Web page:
The State of the Art
By Matthew Eng
Dir. Kelly Reichardt, U.S., A24
The searching American women played by Michelle Williams in the films of Kelly Reichardt remain grimly driven to attain their objectives, whether it be a canine companion in Wendy and Lucy (2008), drinking water and so-called civilization in Meek’s Cutoff (2010), or an old man’s heap of sandstone in Certain Women (2016). In Showing Up, the actor and director’s latest collaboration, the goal is the completion of an impending gallery exhibit centered around the ceramic statuettes of Williams’s Lizzy, a mid-career sculptor based in Portland, Oregon. But art isn’t easy, especially when it must be balanced with the stresses of Lizzy’s day job as a clerical drudge at the Oregon College of Art and Craft; a withholding mother (Maryann Plunkett) who is also, awkwardly, her boss; a dotty father (Judd Hirsch) who has opened his home to two freeloaders; an unhinged brother (John Magaro) who won’t pick up his phone; a busted water heater that her landlord, Jo (Hong Chau)—a fellow artist preparing for two shows of her own—plans to replace any day now; and the arrival of a wounded pigeon nearly mauled to death by her ravenous cat.
There’s a dogged, hard-bitten intensity to Lizzy, the air of someone who not only knows there aren’t enough hours in the day but also forever hears the clock ticking. Mistakes are to be expected along the way, though that hardly dampens their sting: when the school’s kiln operator (sweet, sexy André Benjamin, doubling on flute here) accidentally burns one of Lizzy’s creations, the grimace on Williams’s face is like that of someone forced to identify a body. The gallery exhibition gives Reichardt’s film, set over the course of a single week, a decisive, concrete event to push the viewer towards; it is Showing Up’s endgame, though not necessarily Lizzy’s. Her holy grail, like that of Jo, is conceivably to reach the rarefied point where artmaking becomes a livelihood, affording one the full-time freedom to create on her own terms, without the compromise of day jobs or the distraction of tenants. The raw material of Reichardt’s film is the daily, soul-sucking minutiae that comes with choosing and devoting oneself to the artist’s life in a country that cannot nor will not sustain such endeavors, rendering them ever more impractical without competitive grants, family money, or other such safety nets.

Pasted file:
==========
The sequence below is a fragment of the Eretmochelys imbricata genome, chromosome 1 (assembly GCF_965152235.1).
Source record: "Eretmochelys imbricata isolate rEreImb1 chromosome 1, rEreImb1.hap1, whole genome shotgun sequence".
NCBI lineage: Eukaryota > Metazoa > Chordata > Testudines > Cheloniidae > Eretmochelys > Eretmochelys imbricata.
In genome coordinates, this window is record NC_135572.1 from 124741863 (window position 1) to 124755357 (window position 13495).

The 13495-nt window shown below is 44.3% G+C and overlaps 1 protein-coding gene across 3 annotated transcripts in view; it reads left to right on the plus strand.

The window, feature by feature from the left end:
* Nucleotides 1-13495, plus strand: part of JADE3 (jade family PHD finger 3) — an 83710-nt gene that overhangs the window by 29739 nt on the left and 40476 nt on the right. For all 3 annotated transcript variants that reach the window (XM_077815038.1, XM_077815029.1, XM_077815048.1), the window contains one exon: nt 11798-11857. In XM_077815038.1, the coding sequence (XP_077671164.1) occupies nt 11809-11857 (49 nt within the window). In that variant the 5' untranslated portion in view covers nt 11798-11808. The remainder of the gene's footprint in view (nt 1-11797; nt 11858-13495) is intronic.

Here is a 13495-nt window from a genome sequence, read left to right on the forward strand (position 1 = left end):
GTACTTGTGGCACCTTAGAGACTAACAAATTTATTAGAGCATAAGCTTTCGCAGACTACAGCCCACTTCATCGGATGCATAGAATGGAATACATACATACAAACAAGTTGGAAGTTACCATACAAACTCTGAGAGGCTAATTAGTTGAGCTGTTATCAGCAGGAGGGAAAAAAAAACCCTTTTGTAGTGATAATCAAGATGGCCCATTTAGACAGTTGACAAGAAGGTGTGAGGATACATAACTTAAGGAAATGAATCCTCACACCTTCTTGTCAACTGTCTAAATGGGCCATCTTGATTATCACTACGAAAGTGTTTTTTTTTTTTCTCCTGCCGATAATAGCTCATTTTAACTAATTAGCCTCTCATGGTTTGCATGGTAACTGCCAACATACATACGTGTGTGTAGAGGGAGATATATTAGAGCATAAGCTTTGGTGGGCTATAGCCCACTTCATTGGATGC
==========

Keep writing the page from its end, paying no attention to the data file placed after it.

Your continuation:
Since this is a Kelly Reichardt film, none of these concerns are stated outright but deftly baked into the characters and their respective proximities to precarity. They are evident in the frown lines and dark circles on Williams’s sallow face and felt in each frame of her self-abnegating performance, which summons and suppresses the torment that bubbles beneath the film’s surface tranquility. The actress has played taciturn and solitary for Reichardt before, sometimes a tad too opaquely, but her Lizzy is a veritable curmudgeon, cloaked in a crust of cool, harrumphing discontent. Whatever delight exists in Lizzy’s life comes to bear in her playful, eerie, varicolored figurines and the rigorous labor they require. Working with cinematographer Christopher Blauvelt, her trusted collaborator since Meek’s Cutoff in 2010, Reichardt composes her shots with a sensuous tactility, lingering on and luxuriating in the sight of Williams’s hands as she molds, snaps, and strokes her clay creations in her garage studio before they enter the furnace. (Lizzy’s sculptures were created by the Portland-based artist Cynthia Lahti.) What emerges in these moments of calm and patient incandescence are the specifics of an artist’s process, one that necessitates concentration and stamina but also manual, routinized dexterity.